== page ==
Adam Bosworth gave a whirlwind tour of BEA's WebLogic Workshop. After the obligatory Hello World, he dived into the good stuff. Cajun (I'll still call it that, for brevity) takes the web services mantra of loose coupling very seriously. It separates interfaces from implementations by generating XML grammars, called maps. In a nutshell, your map abstracts away from member variables in implementation code. An element in the map, say <PERSON>, is not sensitive to changes in the names of underlying member variable names. This contrasts with most SOAP toolkits which generate interfaces based on those names -- interfaces that break when the names change.
A second key abstraction is conversational context. The framework persists member variables when a service is marked as conversational, and automatically sets up one-way messaging with callbacks. Under the covers, JMS (Java Messaging Service) is used rather than HTTP as the SOAP transport.
Bosworth argued that Microsoft's toolkit makes it too easy to create tightly-coupled RPC-style services. In the follow-on panel discussion, Microsoft's Dave Stutz admitted as much. "Guilty as charged," he said, while pointing that as with VB, early concept demos have been biased toward the simple, easy-to-use end of the spectrum.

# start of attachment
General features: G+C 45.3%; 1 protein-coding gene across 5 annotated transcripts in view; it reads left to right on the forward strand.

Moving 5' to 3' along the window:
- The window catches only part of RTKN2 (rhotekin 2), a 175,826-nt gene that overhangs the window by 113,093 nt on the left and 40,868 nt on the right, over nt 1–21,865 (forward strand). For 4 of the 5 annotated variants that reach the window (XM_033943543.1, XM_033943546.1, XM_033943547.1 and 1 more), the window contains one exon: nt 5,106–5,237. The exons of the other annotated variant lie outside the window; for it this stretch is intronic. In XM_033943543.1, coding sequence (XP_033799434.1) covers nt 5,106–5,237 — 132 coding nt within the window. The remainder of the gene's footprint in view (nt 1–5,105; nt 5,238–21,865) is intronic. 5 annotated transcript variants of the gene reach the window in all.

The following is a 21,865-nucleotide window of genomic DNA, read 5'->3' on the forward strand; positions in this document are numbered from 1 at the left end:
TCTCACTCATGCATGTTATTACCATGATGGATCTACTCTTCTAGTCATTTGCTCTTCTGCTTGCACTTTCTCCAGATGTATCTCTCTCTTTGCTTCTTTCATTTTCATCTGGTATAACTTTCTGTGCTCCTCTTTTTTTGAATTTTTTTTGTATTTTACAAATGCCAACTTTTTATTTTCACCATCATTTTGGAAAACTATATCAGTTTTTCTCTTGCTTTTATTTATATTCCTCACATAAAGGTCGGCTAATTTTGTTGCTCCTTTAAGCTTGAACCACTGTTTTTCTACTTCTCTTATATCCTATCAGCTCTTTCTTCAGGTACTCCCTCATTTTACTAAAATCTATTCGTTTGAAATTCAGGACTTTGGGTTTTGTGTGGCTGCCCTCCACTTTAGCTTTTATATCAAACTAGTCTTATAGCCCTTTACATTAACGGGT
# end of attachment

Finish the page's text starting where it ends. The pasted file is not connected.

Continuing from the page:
I asked Stutz, Bosworth, and IBM's Sam Ruby if the doc/literal style of SOAP usage, which Visual Studio.NET in fact prefers, represents the generic approach to BEA's mapping technology. They agreed violently. Bosworth: "I'd even say RPC was a bad idea to begin with."
Bubbling under the surface here are the somewhat ominous implications of an architectural style that solely addresses application-to-application communication. "Where's the web in web services?" asked KnowNow's Rohit Khare. The term is a complete misnomer, the panel agreed. It should have been called Net Services, not Web Services, but the name stuck and it's too late to change it.
Tim O'Reilly jumped up to say that we ignore the social dimension of the web at our peril. There is "innovative froth" that comes from the bottom up, driven by open source energy and by the interactions among people and applications. I agree. Web services are reinventing the client/server space, and aiming to solve coordination and scaling problems that were never solved before. This necessarily goes beyond the original charter of the web, which was to be a distributed hypermedia application. But the two worlds are not wholly incompatible either. Not every message requires conversational context and asynchronous callbacks. There's a vast and useful intersection between the web as an interactive hypermedia application (used promiscuously by humans and applications), and web services as a mainly application-to-application affair.
It's great to see BEA, Microsoft, and IBM violently agreeing on architectural principles and protocols. But like Tim O'Reilly, I wish that consensus didn't sound so much like a vendor-driven secession from the web ecosystem.
Former URL: http://weblog.infoworld.com/udell/2002/05/16.html#a244